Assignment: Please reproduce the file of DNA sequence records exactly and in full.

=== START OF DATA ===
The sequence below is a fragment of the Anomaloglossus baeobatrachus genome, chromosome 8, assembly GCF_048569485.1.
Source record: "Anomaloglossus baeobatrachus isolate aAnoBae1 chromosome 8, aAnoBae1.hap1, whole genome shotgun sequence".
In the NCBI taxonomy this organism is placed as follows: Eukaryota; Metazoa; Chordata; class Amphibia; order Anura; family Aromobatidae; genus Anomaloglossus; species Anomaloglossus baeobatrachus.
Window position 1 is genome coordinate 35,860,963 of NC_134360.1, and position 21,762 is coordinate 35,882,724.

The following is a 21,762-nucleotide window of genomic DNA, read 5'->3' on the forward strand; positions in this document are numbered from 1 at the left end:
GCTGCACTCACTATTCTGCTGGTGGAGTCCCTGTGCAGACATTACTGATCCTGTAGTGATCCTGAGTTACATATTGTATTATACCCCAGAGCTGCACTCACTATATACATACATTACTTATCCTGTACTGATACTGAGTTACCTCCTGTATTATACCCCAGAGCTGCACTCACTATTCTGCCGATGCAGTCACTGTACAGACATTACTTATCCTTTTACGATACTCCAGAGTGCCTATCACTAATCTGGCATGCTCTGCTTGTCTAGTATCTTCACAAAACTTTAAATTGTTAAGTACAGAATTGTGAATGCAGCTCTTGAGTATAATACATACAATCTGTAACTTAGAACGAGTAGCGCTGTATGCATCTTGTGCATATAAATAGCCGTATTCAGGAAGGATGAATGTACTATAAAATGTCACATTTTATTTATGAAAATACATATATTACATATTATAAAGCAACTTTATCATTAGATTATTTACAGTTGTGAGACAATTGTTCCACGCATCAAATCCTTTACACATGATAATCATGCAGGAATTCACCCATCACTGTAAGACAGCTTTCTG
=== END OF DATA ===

The sequence below is a fragment of the Anomaloglossus baeobatrachus genome, chromosome 8, assembly GCF_048569485.1.
Source record: "Anomaloglossus baeobatrachus isolate aAnoBae1 chromosome 8, aAnoBae1.hap1, whole genome shotgun sequence".
In the NCBI taxonomy this organism is placed as follows: Eukaryota; Metazoa; Chordata; class Amphibia; order Anura; family Aromobatidae; genus Anomaloglossus; species Anomaloglossus baeobatrachus.
Window position 1 is genome coordinate 35,860,963 of NC_134360.1, and position 21,762 is coordinate 35,882,724.

The following is a 21,762-nucleotide window of genomic DNA, read 5'->3' on the forward strand; positions in this document are numbered from 1 at the left end:
GCTGCACTCACTATTCTGCTGGTGGAGTCCCTGTGCAGACATTACTGATCCTGTAGTGATCCTGAGTTACATATTGTATTATACCCCAGAGCTGCACTCACTATATACATACATTACTTATCCTGTACTGATACTGAGTTACCTCCTGTATTATACCCCAGAGCTGCACTCACTATTCTGCCGATGCAGTCACTGTACAGACATTACTTATCCTTTTACGATACTCCAGAGTGCCTATCACTAATCTGGCATGCTCTGCTTGTCTAGTATCTTCACAAAACTTTAAATTGTTAAGTACAGAATTGTGAATGCAGCTCTTGAGTATAATACATACAATCTGTAACTTAGAACGAGTAGCGCTGTATGCATCTTGTGCATATAAATAGCCGTATTCAGGAAGGATGAATGTACTATAAAATGTCACATTTTATTTATGAAAATACATATATTACATATTATAAAGCAACTTTATCATTAGATTATTTACAGTTGTGAGACAATTGTTCCACGCATCAAATCCTTTACACATGATAATCATGCAGGAATTCACCCATCACTGTAAGACAGCTTTCTG